OnStage Massachusetts Critic
A new musical with book by Tyler Mills, and music and lyrics by David Darrow and Blake Thomas, this Jonah and the Whale contemporizes the biblical story. Jonah is a happy young man, married to the love of his life and is always willing to help out his neighbors and friends. An unexpected turn of events changes Jonah’s world and rocks him and his beliefs to the core. He is heartbroken; feeling completely lost, he leaves his town to wander the world.
Directed by Weylin Symes, with music direction by Bethany Aiken and choreographed by Ilyse Robbins, the ensemble worked together wonderfully to bring this story to life.
The cast never left the stage and was responsible for moving all the props and set pieces around. A circular, elevated, center section of the stage was manually rotated by the cast during the show. A square of metal pipes encased a smaller circular section that remained stationary in the middle of the rotating section. From this, a tall, metal ladder led up to a clock with various sizes of light bulbs hanging down around it. The scenic design was created by Katheryn Monthei and was complimented nicely by the lighting design by Christopher Fournier. With the four piece band sitting off to the side, the entire stage was visually interesting to look at.
There are many themes addressed in this musical including faith, love, loss, and forgiveness. The characters are likeable and relatable. The music often has a folk and blues feel to it. A few highlights include, “Lordy Mine” that was incredibly sung by Nick Sulfaro as the Pastor. It was upbeat with a Southern Gospel feel to it and was highly enjoyed by the audience. Sarah Elizabeth Pothier beautifully played Jonah’s wife Susan. Her performance was heartfelt and her vocals were clear and pure. Her interactions with Taavon Gamble, who played Jonah, were sweet, loving and believable. “Children, Children”, another upbeat number, was nicely led by Christopher Chew. Kathy St. George was feisty and funny as the Captain and sang “Captain Song”. The final two songs, “Lord, Am I Dying?” and “Prayer” were genuinely and powerfully sung by Taavon Gamble. As Jonah realizes the error of his ways, he asks “Lord, give me time” and knows he must return home. His performance really touched the audience. The prayer for more time is universally common: more time to make things right and more time to spend with family. The final minutes of this musical left many in the audience teary-eyed and in search of tissues.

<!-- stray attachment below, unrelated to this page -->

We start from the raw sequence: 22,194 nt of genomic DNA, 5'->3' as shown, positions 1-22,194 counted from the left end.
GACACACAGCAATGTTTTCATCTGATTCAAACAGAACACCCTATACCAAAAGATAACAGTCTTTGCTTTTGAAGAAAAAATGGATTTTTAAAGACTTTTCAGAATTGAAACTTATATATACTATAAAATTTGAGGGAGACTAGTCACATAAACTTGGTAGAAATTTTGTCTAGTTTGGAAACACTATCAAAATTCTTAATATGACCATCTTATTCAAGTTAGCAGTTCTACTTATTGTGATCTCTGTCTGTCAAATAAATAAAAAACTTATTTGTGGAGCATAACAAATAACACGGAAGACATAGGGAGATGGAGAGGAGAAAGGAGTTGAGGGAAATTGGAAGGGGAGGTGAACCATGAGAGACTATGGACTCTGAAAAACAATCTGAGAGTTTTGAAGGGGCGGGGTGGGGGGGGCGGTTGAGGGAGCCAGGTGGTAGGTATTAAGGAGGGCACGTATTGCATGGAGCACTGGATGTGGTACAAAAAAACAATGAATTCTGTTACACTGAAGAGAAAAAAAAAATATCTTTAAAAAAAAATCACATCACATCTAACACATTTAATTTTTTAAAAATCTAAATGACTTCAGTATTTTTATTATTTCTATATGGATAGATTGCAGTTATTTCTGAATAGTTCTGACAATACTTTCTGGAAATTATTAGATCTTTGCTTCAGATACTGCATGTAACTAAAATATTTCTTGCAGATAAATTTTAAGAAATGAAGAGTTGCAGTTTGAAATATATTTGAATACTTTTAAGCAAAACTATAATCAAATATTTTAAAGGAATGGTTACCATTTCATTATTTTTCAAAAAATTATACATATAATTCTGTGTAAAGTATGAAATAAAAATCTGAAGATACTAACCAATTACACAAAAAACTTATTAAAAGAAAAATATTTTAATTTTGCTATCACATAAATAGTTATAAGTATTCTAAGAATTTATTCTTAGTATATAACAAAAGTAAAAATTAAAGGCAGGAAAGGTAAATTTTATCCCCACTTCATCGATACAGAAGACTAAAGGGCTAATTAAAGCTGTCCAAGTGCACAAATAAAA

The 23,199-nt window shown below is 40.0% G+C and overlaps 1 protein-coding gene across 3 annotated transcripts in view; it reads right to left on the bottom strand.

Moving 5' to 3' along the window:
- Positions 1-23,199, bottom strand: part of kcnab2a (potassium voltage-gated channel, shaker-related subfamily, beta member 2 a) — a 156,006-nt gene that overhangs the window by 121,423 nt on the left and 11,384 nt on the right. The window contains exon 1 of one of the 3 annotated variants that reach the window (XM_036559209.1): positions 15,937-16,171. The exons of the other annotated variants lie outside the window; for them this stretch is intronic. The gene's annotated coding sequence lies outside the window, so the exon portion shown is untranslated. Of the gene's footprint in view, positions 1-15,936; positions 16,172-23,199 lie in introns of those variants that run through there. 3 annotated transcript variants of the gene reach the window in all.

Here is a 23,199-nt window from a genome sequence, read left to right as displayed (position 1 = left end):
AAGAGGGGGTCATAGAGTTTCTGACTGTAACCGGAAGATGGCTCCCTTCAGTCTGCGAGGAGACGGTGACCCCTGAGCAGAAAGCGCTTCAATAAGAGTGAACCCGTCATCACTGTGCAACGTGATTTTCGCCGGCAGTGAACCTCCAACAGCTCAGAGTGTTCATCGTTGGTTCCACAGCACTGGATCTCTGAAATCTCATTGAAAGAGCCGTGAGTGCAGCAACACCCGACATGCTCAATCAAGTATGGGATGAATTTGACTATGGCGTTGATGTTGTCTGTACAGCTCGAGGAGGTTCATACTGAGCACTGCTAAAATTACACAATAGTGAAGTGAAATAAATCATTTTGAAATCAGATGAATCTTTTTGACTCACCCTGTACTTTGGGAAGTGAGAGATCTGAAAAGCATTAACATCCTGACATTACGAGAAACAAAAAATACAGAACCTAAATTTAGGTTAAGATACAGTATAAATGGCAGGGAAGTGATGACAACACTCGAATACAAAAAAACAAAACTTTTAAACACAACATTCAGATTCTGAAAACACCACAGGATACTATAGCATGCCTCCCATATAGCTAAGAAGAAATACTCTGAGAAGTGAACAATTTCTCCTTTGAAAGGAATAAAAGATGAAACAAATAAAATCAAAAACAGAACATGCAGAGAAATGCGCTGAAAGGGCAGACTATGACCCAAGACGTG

The audience gave this show a standing ovation and they seemed to really enjoy it. © Jonah and the Whale is a family friendly production that runs 90 minutes with no intermission and plays at Stoneham Theatre, 395 Main St. Stoneham, until March 12th. Tickets range $50- $55 Adults, $45-$50 Seniors and $20 Students (with valid ID). For tickets or more information visit www.stonehamtheatre.org or call the box office at 781-279-2200.
Photo Credit for both pictures: Cast of "Jonah and the Whale" at Stoneham Theatre. Photo by Maggie Hall Photography
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